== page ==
Continuous variables were expressed as medians and ranges. Comparisons between medians were made with the Wilcoxon rank-sum test. Event data (shock frequency) were analyzed using the chi-square or Fisher exact test depending on sample size. Multivariable analysis (comparisons between centers) used analysis of variance, with Scheffe's subgroup testing where appropriate. A value of p < 0.05 was considered significant for individual comparisons.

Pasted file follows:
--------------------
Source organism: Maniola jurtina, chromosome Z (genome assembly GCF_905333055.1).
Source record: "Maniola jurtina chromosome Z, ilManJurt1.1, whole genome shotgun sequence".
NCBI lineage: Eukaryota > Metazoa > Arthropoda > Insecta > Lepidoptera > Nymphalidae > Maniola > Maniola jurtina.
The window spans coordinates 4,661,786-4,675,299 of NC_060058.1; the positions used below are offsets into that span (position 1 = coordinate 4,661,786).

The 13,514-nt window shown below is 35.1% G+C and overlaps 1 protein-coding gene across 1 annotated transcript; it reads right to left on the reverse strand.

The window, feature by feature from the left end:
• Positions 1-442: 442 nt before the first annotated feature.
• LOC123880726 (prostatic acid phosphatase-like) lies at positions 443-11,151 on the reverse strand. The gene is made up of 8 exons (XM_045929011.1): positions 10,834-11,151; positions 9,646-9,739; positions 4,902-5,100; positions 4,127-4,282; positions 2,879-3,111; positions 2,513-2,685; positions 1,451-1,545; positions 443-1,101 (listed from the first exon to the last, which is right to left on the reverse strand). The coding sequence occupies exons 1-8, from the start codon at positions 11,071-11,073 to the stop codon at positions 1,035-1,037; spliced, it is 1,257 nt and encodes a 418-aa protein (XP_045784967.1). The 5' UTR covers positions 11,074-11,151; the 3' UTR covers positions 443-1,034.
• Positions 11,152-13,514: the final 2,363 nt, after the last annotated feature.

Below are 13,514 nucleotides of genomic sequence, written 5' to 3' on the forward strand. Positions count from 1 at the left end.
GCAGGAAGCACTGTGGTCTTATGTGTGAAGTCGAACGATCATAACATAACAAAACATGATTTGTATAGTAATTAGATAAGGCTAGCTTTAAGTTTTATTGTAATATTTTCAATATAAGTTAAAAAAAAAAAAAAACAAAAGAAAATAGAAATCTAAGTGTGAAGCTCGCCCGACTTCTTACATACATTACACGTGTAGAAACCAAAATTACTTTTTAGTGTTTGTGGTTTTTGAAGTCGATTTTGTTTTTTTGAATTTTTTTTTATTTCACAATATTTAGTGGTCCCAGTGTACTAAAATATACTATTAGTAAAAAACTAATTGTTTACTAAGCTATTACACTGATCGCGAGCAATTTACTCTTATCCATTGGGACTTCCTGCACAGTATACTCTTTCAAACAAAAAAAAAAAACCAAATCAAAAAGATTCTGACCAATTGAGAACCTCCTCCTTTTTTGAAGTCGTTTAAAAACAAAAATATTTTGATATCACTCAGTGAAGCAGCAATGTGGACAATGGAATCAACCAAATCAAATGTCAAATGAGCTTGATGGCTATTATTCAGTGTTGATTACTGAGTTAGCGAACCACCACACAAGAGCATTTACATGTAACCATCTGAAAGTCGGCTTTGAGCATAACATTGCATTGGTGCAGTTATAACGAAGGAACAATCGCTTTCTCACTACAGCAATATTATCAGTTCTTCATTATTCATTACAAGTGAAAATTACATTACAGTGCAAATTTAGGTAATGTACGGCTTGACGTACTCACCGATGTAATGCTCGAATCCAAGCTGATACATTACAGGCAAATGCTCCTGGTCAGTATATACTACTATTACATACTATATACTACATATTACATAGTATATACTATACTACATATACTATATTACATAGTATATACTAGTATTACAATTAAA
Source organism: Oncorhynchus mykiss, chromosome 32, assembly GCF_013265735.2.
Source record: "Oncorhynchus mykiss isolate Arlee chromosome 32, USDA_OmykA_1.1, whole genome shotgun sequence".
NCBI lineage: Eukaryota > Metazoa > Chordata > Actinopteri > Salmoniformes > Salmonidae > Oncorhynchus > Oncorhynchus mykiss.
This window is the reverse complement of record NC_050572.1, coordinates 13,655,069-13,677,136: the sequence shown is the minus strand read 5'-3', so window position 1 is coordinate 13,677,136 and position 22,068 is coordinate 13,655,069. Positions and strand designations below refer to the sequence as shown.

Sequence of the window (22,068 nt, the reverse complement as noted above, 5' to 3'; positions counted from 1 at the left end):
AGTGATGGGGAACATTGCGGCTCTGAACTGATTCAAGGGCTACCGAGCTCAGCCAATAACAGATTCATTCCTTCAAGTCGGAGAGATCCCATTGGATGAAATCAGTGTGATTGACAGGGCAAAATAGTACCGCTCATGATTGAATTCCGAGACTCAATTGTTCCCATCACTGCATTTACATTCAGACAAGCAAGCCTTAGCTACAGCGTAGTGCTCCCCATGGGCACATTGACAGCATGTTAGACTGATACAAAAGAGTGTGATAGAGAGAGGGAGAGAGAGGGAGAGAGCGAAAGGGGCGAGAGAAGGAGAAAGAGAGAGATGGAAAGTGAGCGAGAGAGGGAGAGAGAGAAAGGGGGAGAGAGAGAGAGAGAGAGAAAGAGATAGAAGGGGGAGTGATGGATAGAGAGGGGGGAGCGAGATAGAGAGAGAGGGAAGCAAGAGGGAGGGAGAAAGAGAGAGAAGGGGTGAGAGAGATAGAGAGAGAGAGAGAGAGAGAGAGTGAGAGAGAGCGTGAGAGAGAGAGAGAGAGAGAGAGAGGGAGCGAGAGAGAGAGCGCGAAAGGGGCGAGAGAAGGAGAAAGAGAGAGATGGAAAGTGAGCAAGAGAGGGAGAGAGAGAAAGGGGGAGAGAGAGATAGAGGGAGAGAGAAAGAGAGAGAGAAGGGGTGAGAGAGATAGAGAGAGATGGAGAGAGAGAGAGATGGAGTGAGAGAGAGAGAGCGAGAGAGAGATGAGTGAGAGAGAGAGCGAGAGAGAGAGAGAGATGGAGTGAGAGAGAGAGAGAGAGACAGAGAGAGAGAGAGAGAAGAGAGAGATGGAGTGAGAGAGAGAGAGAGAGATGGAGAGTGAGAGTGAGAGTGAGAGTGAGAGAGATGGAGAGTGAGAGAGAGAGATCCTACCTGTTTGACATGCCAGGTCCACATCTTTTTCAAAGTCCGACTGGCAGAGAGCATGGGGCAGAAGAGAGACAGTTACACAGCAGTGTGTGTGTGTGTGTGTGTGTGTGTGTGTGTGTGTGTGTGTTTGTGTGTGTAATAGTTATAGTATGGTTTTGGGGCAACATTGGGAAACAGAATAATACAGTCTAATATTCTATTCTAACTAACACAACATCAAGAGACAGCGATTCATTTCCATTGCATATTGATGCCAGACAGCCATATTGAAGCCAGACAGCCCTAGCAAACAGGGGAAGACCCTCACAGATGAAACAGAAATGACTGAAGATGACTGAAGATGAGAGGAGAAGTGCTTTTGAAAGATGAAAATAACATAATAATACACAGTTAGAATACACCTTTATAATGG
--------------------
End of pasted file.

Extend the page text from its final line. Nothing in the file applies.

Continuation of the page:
Over the 12-year study period, a total of 443 patients were included, with a median age of 16 years (mean age 18 years, range 0 to 54 years) and median weight of 61 kg (mean 61.3 ± 22.9 kg, range 2 to 130 kg). The mean height of subjects at time of first ICD implant was 160.7 ± 21.3 cm, and mean body surface area was 1.64 ± 0.4 m2. A total of 307 patients (69%) had structural heart disease, including various types of CHD (46%) or cardiomyopathy (23%) (Fig. 1). The most common structural diagnoses seen were tetralogy of Fallot (19%) and hypertrophic cardiomyopathy (14%). Primary electrical diseases with a structurally normal heart, such as long-QT syndrome, Brugada syndrome, and catecholaminergic polymorphic ventricular tachycardia, accounted for 31% of patients (Fig. 2). There were 7 infants who underwent first ICD implantation at <1 year of age (Table 2). Adult patients (age >21 years) accounted for 111 of 443 patients (25%) and, not surprisingly, were much more likely to have CHD (n = 96; 86%) compared with dilated or hypertrophic cardiomyopathies (n = 11) or primary electrical diseases (n = 4).